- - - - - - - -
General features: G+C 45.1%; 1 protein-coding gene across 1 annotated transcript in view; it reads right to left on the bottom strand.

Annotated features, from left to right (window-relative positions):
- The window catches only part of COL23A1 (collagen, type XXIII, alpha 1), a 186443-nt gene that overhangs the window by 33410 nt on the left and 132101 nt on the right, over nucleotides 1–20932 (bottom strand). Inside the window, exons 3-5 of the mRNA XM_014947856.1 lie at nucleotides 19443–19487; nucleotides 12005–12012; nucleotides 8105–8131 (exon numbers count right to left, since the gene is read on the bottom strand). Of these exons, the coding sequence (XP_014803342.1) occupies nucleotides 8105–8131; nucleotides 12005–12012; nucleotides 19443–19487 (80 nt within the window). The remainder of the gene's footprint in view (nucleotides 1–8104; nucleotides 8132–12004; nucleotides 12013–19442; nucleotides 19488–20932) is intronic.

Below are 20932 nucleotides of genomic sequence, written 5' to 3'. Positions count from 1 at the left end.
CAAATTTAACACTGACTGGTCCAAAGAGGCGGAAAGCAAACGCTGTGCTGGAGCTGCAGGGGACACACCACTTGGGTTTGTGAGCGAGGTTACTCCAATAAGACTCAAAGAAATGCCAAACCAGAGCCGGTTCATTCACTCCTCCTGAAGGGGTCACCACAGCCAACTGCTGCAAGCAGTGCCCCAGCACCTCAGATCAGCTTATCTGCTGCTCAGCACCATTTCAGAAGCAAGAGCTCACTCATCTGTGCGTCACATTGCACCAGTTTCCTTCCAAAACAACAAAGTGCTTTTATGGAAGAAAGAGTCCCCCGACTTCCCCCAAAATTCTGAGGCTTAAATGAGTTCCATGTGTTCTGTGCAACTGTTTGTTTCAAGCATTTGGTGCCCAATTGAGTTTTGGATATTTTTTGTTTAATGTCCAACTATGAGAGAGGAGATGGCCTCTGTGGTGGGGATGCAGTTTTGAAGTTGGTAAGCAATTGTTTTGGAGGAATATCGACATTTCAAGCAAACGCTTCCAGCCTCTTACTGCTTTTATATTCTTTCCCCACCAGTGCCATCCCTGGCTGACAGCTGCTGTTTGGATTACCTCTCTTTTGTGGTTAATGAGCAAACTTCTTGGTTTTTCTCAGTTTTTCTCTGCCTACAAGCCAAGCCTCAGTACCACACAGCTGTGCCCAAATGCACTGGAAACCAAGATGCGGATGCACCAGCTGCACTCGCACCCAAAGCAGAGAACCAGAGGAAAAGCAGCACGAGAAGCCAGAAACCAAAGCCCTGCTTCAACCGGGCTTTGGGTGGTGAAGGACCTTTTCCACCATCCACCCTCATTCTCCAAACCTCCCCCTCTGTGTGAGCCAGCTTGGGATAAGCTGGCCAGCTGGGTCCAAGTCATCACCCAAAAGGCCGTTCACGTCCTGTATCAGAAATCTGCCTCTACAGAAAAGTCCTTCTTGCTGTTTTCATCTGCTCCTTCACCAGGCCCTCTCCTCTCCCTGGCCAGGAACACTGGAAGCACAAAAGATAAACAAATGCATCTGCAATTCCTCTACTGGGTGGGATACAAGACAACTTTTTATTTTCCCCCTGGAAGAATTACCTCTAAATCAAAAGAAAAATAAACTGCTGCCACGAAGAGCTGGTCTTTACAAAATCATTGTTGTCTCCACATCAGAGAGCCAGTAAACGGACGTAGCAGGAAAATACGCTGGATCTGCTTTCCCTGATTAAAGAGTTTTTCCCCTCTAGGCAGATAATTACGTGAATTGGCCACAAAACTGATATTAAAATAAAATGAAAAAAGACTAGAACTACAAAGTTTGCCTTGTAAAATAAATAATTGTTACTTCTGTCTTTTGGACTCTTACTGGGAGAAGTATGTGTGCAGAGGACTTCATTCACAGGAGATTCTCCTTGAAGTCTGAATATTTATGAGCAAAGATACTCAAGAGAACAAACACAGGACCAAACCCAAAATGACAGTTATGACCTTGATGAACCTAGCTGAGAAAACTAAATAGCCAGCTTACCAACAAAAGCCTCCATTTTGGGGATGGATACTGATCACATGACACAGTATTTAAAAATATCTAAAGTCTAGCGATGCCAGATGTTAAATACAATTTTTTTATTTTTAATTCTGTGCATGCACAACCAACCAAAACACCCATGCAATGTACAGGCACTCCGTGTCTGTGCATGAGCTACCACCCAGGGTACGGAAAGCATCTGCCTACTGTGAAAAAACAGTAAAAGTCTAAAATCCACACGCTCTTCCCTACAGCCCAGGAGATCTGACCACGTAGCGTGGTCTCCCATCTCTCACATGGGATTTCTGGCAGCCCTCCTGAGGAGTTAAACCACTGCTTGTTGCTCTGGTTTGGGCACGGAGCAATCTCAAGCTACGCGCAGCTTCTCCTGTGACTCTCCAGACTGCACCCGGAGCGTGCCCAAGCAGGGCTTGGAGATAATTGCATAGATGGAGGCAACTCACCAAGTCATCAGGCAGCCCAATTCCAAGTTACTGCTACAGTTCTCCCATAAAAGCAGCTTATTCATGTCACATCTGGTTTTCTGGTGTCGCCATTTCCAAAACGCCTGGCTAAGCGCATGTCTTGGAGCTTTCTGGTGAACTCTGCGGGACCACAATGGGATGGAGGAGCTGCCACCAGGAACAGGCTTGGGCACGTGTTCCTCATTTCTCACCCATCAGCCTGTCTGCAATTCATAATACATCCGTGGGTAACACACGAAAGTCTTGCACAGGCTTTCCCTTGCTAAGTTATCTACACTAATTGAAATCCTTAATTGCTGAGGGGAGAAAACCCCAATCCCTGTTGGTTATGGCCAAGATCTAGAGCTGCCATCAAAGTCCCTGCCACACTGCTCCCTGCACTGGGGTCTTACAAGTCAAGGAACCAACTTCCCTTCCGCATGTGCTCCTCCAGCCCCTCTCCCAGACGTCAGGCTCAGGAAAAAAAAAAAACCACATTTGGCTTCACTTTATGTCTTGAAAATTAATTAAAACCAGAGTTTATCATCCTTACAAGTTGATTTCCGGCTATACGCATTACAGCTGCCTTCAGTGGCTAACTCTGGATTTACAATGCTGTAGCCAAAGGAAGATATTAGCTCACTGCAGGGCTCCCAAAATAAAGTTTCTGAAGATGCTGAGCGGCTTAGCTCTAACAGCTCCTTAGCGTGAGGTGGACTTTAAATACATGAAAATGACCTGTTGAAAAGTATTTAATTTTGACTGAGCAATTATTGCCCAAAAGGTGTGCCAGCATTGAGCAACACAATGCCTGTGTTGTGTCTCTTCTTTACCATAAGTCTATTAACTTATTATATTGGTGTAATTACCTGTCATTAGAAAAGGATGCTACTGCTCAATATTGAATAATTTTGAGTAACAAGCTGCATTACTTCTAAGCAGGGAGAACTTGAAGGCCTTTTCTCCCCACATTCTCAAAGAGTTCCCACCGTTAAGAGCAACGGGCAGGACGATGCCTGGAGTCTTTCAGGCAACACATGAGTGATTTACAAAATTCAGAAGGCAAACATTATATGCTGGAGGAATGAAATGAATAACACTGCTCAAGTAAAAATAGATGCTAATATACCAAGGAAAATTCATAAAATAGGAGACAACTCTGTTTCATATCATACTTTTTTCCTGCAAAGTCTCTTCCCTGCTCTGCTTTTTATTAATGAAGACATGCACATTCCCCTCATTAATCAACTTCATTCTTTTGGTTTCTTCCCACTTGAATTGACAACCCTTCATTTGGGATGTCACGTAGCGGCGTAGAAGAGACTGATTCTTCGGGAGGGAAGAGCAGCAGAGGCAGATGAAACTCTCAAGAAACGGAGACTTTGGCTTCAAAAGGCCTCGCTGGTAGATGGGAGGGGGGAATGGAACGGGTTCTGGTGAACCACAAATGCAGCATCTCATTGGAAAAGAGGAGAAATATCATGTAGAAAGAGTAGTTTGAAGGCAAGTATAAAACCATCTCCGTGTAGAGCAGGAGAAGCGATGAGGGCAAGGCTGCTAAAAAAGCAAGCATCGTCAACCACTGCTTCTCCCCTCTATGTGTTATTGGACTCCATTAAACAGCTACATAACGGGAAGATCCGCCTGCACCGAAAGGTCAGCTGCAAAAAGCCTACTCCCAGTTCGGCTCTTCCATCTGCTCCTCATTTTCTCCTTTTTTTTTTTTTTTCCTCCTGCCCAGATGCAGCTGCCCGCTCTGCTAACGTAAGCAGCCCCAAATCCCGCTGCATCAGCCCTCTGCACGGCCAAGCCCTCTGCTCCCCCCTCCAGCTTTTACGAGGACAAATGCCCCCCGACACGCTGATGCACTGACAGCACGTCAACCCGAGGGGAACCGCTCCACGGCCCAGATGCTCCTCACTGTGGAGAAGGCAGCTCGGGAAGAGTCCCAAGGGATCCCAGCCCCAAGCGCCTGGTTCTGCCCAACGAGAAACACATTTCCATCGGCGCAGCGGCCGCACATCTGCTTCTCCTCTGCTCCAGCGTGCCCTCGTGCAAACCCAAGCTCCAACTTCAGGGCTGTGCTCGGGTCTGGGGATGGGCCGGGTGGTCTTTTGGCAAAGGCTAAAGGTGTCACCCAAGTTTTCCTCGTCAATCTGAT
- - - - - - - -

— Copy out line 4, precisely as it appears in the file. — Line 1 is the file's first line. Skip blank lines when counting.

Below are 20932 nucleotides of genomic sequence, written 5' to 3'. Positions count from 1 at the left end.